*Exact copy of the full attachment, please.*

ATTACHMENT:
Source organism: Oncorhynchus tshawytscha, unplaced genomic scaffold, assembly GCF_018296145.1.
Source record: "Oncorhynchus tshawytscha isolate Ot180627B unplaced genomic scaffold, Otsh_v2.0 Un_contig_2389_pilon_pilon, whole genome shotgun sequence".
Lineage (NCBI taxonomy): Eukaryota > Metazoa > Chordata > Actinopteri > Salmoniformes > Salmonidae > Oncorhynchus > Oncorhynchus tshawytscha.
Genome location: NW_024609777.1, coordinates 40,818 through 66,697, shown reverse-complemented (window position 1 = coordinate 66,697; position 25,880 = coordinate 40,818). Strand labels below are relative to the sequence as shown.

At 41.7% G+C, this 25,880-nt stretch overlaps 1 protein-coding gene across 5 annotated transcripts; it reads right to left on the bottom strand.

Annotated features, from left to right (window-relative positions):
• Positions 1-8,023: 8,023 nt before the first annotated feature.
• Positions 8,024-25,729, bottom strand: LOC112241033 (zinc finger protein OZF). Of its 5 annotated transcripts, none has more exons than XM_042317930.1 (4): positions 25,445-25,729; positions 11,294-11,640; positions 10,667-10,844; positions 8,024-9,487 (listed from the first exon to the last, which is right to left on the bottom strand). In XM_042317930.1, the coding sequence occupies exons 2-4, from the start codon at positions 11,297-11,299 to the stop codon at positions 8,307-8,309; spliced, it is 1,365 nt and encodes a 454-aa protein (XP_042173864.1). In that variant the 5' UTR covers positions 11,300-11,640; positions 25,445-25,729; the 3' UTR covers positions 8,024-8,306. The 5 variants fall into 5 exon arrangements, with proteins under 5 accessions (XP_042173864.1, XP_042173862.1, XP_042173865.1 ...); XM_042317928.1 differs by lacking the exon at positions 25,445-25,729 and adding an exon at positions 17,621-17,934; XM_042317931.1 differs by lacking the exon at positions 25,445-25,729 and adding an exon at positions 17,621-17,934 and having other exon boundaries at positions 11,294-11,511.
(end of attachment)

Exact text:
Source organism: Oncorhynchus tshawytscha, unplaced genomic scaffold, assembly GCF_018296145.1.
Source record: "Oncorhynchus tshawytscha isolate Ot180627B unplaced genomic scaffold, Otsh_v2.0 Un_contig_2389_pilon_pilon, whole genome shotgun sequence".
Lineage (NCBI taxonomy): Eukaryota > Metazoa > Chordata > Actinopteri > Salmoniformes > Salmonidae > Oncorhynchus > Oncorhynchus tshawytscha.
Genome location: NW_024609777.1, coordinates 40,818 through 66,697, shown reverse-complemented (window position 1 = coordinate 66,697; position 25,880 = coordinate 40,818). Strand labels below are relative to the sequence as shown.

At 41.7% G+C, this 25,880-nt stretch overlaps 1 protein-coding gene across 5 annotated transcripts; it reads right to left on the bottom strand.

Annotated features, from left to right (window-relative positions):
• Positions 1-8,023: 8,023 nt before the first annotated feature.
• Positions 8,024-25,729, bottom strand: LOC112241033 (zinc finger protein OZF). Of its 5 annotated transcripts, none has more exons than XM_042317930.1 (4): positions 25,445-25,729; positions 11,294-11,640; positions 10,667-10,844; positions 8,024-9,487 (listed from the first exon to the last, which is right to left on the bottom strand). In XM_042317930.1, the coding sequence occupies exons 2-4, from the start codon at positions 11,297-11,299 to the stop codon at positions 8,307-8,309; spliced, it is 1,365 nt and encodes a 454-aa protein (XP_042173864.1). In that variant the 5' UTR covers positions 11,300-11,640; positions 25,445-25,729; the 3' UTR covers positions 8,024-8,306. The 5 variants fall into 5 exon arrangements, with proteins under 5 accessions (XP_042173864.1, XP_042173862.1, XP_042173865.1 ...); XM_042317928.1 differs by lacking the exon at positions 25,445-25,729 and adding an exon at positions 17,621-17,934; XM_042317931.1 differs by lacking the exon at positions 25,445-25,729 and adding an exon at positions 17,621-17,934 and having other exon boundaries at positions 11,294-11,511.